It is unknown if the rotted foam particles, which migrate throughout the speaker amplifier unit, are detrimental to the unit’s function. If it does not affect the operation of the speaker/amp, in the case of the front units, attempting to repair the problem–which is quite time consuming–may be wasted effort as it seems unlikely the front units’ wiring can move enough to rattle. As for the rear speaker/amps, if rotted sponge is discovered, it should be repaired because the rears have one long wire which may rattle on the underbody structure if it’s not foam taped.


As a learning exercise, we disassembled one of the fronts and cleaned all the rotted debris out of the unit, stripped the left-over adhesive tape off the wires. A source of OE-type foam tape was not available so, using a sheet of sponge material purchased out of a Granger catalog and some contact cement, we “refoamed” the wires. We had a rear with rotted foam so we repaired it using the techniques we developed while fixing the one front assembly.

Bottom line, some amplifier/speaker assemblies sold by parts vendors may have problems with rotted foam. That is a risk one takes with purchasing NOS parts. It is not the fault of the parts vendors. It is the fault of General Motors for its unwillingness to provide parts support for older vehicles unless required by Federal emissions controls law. Because new Delco-Bose speaker/amp units don’t exist, the buyer needs to be prepared to repair some NOS assemblies.

Without further ado, let’s replace those speakers.
Step 1

01: The front speaker grilles are part of the door sill covers. Remove the upper door sill plate, then remove the screws from the sill cover. Hook/loop fasteners hold the lower front corner of the sill cover to the speaker enclosure. Pull that loose before attempting to get the cover off.

Step 2

02: The left sill cover must, first, be raised in the rear, then the parking brake handle must be positioned such that it clears the sill plate as you pull it out. The right sill plate can simply be lifted off.

Step 3

03: Unplug the front amplifier/speaker assemblies’ wiring at the lower rear of each speaker enclosure. Remove the screws holding each assembly to the underbody structure, then remove the speaker assemblies. Once you have them out, you’ll probably find dirt below and behind them. Use a shop vacuum to suck up the mess.

Step 4

04:Strip one of the new, right-front speaker assemblies by removing the two speakers and the cotton stuffing behind the woofer. Turn the speaker enclosure over and remove the square amplifier mounting plate. 

Step 5

05: Strip your left-front enclosure of its speakers, amp and wiring. If you find the rear mounting ears of the speaker enclosure broken, you may be able to repair them with a two-part epoxy kit such as “JB Weld”. If they can’t be repaired, you’ll have to drill new holes in the enclosure and the car’s structure and reposition the mounting screws.

Step 6

06: Install the new Bose speakers and amplifier to your left-front enclosure. Screw your rebuilt, left-front speaker assembly onto the body structure.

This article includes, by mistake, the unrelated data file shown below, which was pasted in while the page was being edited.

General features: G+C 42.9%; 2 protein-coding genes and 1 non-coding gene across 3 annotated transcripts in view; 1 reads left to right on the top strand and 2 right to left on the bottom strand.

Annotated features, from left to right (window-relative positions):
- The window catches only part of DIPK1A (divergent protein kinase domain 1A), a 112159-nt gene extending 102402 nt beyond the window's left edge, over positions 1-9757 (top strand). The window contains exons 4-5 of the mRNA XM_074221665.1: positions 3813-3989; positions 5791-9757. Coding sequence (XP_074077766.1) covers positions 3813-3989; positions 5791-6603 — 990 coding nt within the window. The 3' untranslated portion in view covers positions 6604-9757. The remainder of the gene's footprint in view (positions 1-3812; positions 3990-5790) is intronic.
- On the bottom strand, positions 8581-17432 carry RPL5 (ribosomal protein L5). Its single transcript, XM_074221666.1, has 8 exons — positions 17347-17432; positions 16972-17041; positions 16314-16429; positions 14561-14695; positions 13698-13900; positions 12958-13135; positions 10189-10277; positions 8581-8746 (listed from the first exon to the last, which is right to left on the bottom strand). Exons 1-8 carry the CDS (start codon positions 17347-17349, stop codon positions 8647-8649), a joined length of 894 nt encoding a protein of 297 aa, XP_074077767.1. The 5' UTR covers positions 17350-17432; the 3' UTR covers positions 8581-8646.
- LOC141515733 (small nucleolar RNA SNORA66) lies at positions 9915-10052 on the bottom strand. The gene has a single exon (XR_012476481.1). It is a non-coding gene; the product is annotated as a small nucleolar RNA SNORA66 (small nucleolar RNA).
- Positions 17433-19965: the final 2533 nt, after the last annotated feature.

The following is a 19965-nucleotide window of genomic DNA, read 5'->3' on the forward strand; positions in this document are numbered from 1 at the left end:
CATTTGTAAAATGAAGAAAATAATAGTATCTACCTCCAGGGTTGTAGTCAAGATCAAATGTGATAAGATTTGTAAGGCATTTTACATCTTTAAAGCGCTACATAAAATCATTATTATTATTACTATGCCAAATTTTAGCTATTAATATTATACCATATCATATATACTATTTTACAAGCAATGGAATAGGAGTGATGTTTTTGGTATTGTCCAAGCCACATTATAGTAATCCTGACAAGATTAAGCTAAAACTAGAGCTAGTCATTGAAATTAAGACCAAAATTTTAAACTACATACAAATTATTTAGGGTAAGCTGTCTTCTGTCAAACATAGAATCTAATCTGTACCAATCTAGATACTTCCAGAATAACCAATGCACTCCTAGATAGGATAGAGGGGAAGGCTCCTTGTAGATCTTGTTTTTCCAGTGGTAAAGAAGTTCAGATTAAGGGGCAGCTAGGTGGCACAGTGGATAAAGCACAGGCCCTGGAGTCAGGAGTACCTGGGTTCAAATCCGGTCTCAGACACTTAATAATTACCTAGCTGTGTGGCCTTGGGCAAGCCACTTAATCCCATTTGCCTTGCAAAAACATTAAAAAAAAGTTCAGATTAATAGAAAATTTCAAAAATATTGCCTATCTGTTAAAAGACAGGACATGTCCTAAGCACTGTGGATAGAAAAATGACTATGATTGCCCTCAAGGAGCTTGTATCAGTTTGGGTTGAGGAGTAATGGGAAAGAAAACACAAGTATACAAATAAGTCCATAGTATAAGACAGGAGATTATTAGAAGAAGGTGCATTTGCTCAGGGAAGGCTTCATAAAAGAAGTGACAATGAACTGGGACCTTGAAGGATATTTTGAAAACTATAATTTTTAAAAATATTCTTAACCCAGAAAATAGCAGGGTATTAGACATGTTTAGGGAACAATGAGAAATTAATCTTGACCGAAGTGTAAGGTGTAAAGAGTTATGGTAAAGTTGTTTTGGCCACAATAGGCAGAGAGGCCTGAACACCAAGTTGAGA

Step 7

07: Finally, put the parking brake handle in the full-up position and reinstall the left-side sill plate parts. Push on the bottom of the speaker grille to make sure the hook/loop fastener is engaged.

Step 8

08: Install the remaining right-front speaker assembly by reinstalling the retaining screws and connecting its wiring harness. Reinstall the right-side sill cover.

Step 9

09: To replace both rear speaker assemblies, remove the speaker grille retaining screws then remove the grilles and unplug the wiring. Cut the carpeting along the red lines.

Step 10

10: Cutting eliminates having to disassemble more interior trim to facilitate moving the carpet out of the way. Removing that small section will not affect the carpet once the grille is back in place.  

Step 11

11: After cutting, remove the screws which hold the assemblies to the body structure, then turn and/or tilt the speaker assemblies to remove them.

Step 12

12: After cutting, remove the screws which hold the assemblies to the body structure, then turn and/or tilt the speaker assemblies to remove them.

Step 13

13: Reconnect the wiring harness, make sure the connector is pushed into its holder. If the foam inside the holder is rotted, replace it. Smooth the carpet around the assembly.

Step 14

14: Reinstall the rear speaker grilles. The Delco-Bose nameplates on the rear grilles have a habit of falling off. Zip Products sells adhesive-backed, replacement nameplates.

Late C4 Corvette Sound System Upgrade: Part 2–The Bose Amplifier/Speaker Assemblies

Source: Zip Corvette Parts
8067 Fast Lane | Mechanicsville, VA 23111 | (800) 962-9632

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One Comment

  1. Michael Proulx

    I couldn’t see spending 1k on an out dated system. I put a 7″ Pioneer touch screen with 6.5″ speakers in all 4 corners, a 1000 watt Amp and 10 ” sub, all stuff I already had. I did save all my Bose stuff, maybe will rebuild it later.
    1990 ZR-1.